We Live In A Borrowed World

As I work with patients to correct disease, restore health, and give a foundation for their growth moving forward, I often contemplate what the world will be like in 10 years, 100 years, or 200 years.  As a species, we are doing a great job of creating a perfect storm for extinction.  With statistics of diseases growing exponentially, it’s only a matter of time before we will not be able to come up with enough drugs or surgeries to outsmart the diseases that will kill us.  We are looking at a population that will have 1 out of every 2 children born having autism.  Cancer is no longer confined to the elderly.  Diabetes has no mercy.  Anxiety and depression are literally causing our species to be sad, mad, feel as though we have no purpose, and unfortunately creating the tools by which we use to act badly toward one another.  All of these things rising without a real change in genetics.  If this were genetic, we would see MASSIVE shifts in our genome, but guess what, we haven’t seen more than 2% change since hunter gather times.  That means this is all directly linked to our environment.

If we left it at that, it may not seem like it could get any more depressing!!  However, we keep having children, we set our alarms every night in anticipation for tomorrow, we seek out healthcare professionals for answers to our problems.  These things tell me there is hope in the human race; if there was no hope, why would you ever consider bringing a life into such doom and gloom?  Why would you bother to even get up tomorrow?  Why would you give a damn whether or not you could change your health?  The fact that this hope for a better future exists, means that we all have a responsibility to be a part of it.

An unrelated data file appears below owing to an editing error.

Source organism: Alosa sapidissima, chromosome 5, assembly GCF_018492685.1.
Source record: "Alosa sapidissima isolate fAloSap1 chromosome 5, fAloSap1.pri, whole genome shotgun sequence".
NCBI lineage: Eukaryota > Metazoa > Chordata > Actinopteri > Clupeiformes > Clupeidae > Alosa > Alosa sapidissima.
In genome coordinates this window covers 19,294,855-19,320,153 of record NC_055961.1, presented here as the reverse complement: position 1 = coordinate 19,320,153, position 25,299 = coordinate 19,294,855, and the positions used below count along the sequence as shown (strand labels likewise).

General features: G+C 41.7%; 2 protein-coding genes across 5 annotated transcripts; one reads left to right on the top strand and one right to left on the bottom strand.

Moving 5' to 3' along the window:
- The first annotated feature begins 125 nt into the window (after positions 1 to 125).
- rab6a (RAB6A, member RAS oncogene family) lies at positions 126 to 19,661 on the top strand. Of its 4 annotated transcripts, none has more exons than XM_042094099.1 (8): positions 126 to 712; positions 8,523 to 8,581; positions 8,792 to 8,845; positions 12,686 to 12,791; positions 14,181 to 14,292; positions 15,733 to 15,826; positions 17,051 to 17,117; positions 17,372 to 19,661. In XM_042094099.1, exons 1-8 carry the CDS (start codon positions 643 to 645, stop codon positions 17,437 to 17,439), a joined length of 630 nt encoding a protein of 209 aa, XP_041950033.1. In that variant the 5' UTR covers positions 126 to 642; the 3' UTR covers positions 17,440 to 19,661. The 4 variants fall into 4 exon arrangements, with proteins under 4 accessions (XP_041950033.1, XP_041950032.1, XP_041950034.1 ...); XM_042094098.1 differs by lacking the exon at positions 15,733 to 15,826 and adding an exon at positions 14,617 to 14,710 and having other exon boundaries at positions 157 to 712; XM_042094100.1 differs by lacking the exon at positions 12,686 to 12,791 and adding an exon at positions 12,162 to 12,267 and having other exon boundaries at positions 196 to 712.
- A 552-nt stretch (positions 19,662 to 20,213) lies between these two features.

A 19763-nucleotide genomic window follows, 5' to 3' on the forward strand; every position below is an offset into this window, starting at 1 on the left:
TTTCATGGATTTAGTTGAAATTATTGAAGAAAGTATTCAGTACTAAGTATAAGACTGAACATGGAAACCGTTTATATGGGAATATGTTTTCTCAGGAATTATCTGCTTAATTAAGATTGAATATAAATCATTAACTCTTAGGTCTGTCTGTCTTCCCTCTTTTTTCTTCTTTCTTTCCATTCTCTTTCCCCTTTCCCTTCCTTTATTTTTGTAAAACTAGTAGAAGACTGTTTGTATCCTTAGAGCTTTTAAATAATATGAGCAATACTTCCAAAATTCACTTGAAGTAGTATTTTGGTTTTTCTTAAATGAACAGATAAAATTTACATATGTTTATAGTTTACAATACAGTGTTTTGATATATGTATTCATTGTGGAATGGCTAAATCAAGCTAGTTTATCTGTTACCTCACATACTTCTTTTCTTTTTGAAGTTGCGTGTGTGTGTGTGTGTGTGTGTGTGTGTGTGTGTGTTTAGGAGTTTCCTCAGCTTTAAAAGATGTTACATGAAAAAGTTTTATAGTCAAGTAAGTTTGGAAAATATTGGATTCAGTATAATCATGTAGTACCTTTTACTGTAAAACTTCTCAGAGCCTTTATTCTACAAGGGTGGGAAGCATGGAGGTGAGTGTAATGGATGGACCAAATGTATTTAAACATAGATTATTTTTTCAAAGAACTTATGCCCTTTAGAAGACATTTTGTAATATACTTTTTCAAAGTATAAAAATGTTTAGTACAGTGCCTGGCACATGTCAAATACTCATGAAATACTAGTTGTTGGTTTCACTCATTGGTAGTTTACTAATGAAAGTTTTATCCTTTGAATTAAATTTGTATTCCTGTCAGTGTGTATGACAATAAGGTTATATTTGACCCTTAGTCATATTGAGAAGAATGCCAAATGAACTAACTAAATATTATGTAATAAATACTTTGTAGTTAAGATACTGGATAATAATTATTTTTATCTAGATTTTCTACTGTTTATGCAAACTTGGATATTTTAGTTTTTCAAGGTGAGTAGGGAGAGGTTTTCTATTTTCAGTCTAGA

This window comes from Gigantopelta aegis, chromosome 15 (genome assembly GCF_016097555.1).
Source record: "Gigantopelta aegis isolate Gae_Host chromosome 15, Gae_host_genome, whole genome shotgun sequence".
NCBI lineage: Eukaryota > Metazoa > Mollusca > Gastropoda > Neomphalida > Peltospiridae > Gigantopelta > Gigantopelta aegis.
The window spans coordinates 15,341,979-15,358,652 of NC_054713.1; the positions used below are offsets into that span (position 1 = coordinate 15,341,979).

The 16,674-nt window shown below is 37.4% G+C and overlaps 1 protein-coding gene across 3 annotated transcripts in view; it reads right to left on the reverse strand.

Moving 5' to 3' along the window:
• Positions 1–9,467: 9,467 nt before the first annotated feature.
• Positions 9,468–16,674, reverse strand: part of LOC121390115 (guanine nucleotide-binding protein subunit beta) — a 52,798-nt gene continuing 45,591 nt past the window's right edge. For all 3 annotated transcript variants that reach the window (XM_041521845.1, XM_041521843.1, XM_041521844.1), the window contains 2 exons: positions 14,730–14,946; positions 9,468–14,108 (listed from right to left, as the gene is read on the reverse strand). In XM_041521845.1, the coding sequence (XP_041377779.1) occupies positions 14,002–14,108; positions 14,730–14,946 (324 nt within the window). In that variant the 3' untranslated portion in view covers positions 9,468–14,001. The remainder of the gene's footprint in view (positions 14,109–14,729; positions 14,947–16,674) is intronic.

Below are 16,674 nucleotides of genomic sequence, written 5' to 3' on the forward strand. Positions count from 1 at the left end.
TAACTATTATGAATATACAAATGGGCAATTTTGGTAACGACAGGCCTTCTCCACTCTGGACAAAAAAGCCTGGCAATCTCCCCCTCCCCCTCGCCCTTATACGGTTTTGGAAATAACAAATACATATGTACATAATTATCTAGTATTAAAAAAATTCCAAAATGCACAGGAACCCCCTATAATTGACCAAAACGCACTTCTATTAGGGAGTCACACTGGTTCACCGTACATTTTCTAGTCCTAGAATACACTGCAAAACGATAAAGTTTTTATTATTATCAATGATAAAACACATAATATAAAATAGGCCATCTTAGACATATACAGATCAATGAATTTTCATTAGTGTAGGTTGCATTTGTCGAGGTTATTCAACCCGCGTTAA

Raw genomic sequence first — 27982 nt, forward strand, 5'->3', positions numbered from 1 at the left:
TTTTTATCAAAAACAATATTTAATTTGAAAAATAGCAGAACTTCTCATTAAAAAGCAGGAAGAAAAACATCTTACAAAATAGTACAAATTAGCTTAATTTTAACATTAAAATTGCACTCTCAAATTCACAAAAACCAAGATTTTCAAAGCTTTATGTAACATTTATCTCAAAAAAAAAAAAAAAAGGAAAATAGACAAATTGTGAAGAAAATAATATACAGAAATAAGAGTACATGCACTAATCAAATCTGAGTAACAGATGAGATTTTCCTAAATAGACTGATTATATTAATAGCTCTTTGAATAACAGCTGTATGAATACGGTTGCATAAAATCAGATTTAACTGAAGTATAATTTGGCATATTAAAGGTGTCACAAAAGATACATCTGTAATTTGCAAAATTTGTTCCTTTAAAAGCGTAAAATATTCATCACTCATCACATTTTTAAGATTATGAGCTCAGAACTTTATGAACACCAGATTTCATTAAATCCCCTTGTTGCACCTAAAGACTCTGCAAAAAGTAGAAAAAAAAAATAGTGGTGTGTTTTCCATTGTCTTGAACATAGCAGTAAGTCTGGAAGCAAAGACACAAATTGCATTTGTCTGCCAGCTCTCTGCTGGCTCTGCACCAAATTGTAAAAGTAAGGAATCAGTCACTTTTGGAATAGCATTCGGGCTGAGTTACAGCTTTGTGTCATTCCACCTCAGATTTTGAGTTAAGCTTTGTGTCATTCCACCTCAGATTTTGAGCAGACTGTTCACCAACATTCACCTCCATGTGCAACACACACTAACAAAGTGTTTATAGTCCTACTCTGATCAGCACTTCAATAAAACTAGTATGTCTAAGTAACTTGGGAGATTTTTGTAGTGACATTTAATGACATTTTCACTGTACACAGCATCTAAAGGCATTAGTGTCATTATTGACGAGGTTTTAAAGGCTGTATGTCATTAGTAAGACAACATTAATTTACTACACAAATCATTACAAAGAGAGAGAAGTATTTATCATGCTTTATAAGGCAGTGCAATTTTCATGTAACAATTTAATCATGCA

“Each generation borrows the world from the one that came before it and holds it in trust for those yet to arrive.  Each generation is a steward of this great gift while it is ours.”-John Izzo

On a very simple level, we have a responsibility to treat this Earth with respect, to take what we need and nothing more.  Part of our purpose, the purpose greater than yourself, is to leave this Earth better than when you arrived.  Do we do this by poisoning the crops, which in turn kills our soil?  Do we do this by over-prescribing antibiotics to the point of creating super-microbes that are resistant to any drug we could ever come up with?  Do we do this by feeding animals inappropriately in order to mass produce cheap meat?  Do we create such a shitty environment in our body that we hope our children can overcome all the epigenetic timebombs?  Please tell me we do this by single-handedly creating the sickest population ever to exist while turning a blind eye that we are the ones creating it.  If these are NOT what we should do to create a better future, then what are we doing?!?!

The beauty afforded in all this is that no matter what we do, the Earth and its microbes will still exist even when we have managed to destroy ourselves.  The world began with single cell organisms, and it can certainly maintain its livelihood without us.  If I consider purpose in life, happiness, and the greater good, I can’t help but continually ask: “What have you contributed today to leave this Earth better than when you arrived?”  If we did nothing else but ask that simple question daily, we may have a fighting chance to be happy, healthy, and leave a world worth living in for future generations.  After all, they will inherit the world we have borrowed from those before us.  Would you want to live in the world you are creating?

Leave a Reply

Your email address will not be published. Required fields are marked *